For The Love of God

January 13, 2022 by  
Filed under Faith, Faith Articles

By Kathi Woodall –

Agapeland—many of us in our 30’s or 40’s grew up singing fun songs about a magical place whose name meant “Land of Love.” We all knew agape (pronounced a-gă-pē) love was God’s kind of love.

I’m not a kid anymore; I’m thirty-… Let’s just say I’m in that age range I mentioned earlier. Is there a grown-up story behind the magic of Agapeland?

Agape-love involves reverence, obedience, appreciation, pleasure, unwillingness to abandon, and desire. The Bible teaches about four agape-love relationships; God loves Christ and us, Christ loves us, and we can love each other.

God’s agape-love climaxes in one key passage. “This is how God showed his love among us: He sent his one and only Son into the world that we might live through him. This is love: not that we loved God, but that he loved us and sent his Son as an atoning sacrifice for our sins” (1 John 4:9-10 NIV). This intense passage both defines love and is the evidence of God’s love.

God created the physical world—waterfalls, giraffes, and lilacs. He also created the conceptual world—hope, sorrow, and love. Since God created love, He also defined love. Chocolate candies and heart-shaped boxes don’t define love. Jesus’ death—His atoning sacrifice—defines love.

Friend, our sin made us the recipients of God’s wrath. God had to separate us from Himself forever. However, Jesus came as the atoning sacrifice. In so doing, Jesus turned aside God’s wrath and allowed it to pour on Him. Imagine God’s wrath—piercing as nails and burning as fire—as it poured down on each of us. Before it scalded us, however, Jesus reached out and deflected the molten stream. His nail-pierced hands turned aside the wrath of the Father so it fell on Him and not us. He said, “This is love: not that our children love us but that we love them. This is love: the wrath our children deserve will fall on me and not on them.” That’s the real definition of love.

Jesus’ death and resurrection is also the evidence of God’s love. Returning to 1 John 4:9, God evidenced His love in the ultimate way; He sent His Son to die, “that we might live through him.” He gives us eternal life on account of the Son. Our life is the evidence of His love for us.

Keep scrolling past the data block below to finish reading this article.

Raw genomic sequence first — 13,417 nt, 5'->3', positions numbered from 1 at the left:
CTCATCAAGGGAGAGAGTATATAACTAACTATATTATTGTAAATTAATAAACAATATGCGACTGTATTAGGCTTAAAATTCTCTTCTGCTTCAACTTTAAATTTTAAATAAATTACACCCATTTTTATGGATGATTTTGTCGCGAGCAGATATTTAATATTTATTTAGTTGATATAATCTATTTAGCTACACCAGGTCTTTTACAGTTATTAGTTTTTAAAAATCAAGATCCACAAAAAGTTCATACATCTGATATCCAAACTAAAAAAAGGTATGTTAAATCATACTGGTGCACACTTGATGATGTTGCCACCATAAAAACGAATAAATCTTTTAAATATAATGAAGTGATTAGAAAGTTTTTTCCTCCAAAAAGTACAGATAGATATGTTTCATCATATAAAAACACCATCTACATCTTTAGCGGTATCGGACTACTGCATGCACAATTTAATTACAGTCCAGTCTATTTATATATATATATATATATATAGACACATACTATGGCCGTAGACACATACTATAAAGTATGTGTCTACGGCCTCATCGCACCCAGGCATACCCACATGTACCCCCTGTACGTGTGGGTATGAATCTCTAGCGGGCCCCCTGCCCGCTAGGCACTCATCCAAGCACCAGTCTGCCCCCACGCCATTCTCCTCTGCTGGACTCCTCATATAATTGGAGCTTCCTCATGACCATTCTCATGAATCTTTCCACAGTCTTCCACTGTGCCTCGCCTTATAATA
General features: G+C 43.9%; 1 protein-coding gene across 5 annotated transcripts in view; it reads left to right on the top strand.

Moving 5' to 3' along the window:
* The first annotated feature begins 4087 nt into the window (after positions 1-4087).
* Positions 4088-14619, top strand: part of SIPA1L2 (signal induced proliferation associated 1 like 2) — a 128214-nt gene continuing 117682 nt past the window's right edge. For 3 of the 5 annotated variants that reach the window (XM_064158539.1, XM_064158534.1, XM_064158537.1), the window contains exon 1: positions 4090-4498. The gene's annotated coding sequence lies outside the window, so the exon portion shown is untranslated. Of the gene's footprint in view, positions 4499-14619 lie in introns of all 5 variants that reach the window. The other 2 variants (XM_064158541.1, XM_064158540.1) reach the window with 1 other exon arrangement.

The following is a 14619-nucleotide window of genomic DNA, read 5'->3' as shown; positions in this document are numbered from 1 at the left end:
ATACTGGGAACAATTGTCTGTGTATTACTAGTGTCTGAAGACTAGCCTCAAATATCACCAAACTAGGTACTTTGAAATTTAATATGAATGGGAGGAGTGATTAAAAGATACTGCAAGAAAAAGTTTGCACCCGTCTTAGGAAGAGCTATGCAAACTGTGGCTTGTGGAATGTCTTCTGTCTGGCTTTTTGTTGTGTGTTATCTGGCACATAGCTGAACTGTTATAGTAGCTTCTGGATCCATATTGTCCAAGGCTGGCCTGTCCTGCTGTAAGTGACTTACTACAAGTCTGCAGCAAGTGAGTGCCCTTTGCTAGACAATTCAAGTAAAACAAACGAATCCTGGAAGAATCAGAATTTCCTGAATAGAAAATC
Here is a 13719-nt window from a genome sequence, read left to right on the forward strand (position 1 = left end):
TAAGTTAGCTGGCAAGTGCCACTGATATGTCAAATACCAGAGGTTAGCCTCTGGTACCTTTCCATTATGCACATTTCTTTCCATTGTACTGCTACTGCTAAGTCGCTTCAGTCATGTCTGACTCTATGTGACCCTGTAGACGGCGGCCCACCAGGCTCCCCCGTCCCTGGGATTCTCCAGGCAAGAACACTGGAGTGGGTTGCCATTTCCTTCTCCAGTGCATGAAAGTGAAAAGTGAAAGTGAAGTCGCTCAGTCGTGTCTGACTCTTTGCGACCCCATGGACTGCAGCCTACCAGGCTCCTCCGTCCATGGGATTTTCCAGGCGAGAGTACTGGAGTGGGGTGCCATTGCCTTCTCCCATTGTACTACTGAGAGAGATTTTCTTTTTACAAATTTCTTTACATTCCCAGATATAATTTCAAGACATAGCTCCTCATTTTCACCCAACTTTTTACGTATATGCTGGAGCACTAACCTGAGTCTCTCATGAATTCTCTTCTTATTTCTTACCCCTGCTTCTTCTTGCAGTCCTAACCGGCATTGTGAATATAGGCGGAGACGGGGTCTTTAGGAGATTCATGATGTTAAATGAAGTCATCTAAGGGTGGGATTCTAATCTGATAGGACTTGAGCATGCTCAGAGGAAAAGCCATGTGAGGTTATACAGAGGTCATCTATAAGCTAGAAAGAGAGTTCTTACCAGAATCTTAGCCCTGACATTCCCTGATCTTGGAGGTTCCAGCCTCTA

Agape-love should also describe believers’ relationships. In and of ourselves, we are incapable of agape-love. Throughout the gospels, only God refers to Jesus as agapetos, or beloved. For example, God said at Jesus’ baptism, “This is my beloved Son, in whom I am well pleased” (Matthew 3:17 KJV). The remainder of the New Testament never used it in this context again. The usage of the phrase shifted after the Holy Spirit indwelt believers. Agapetos appears 53 more times; every use is between fellow believers.

John encouraged believers to agape-love each other. We are able to because of Jesus’ sacrificial example. John wrote a few verses earlier, we, “love one another for love comes from God; everyone who loves has been born of God and knows God” (1 John 4:7 NIV). Love extended to us; we extend it to others.

God’s ways are so contrary to the ways of the world! To try to fit Him into our definitions twists and warps the whole process. He is the definition of love. He is the evidence of love. He is love. When we truly know God and His feelings for each of us, then that same love naturally pours out to others. Since He loves us in this way, no reason exists as to why we should not be displaying that same love for others. Those who are loved—let us love.

About Kathi Woodall

Kathi Woodall’s passion is to serve God through writing and teaching the truth of His Word, loving her husband, Jimmy, caring for their home, homeschooling their four daughters and serving in her church. To learn more about Kathi Woodall, please visit
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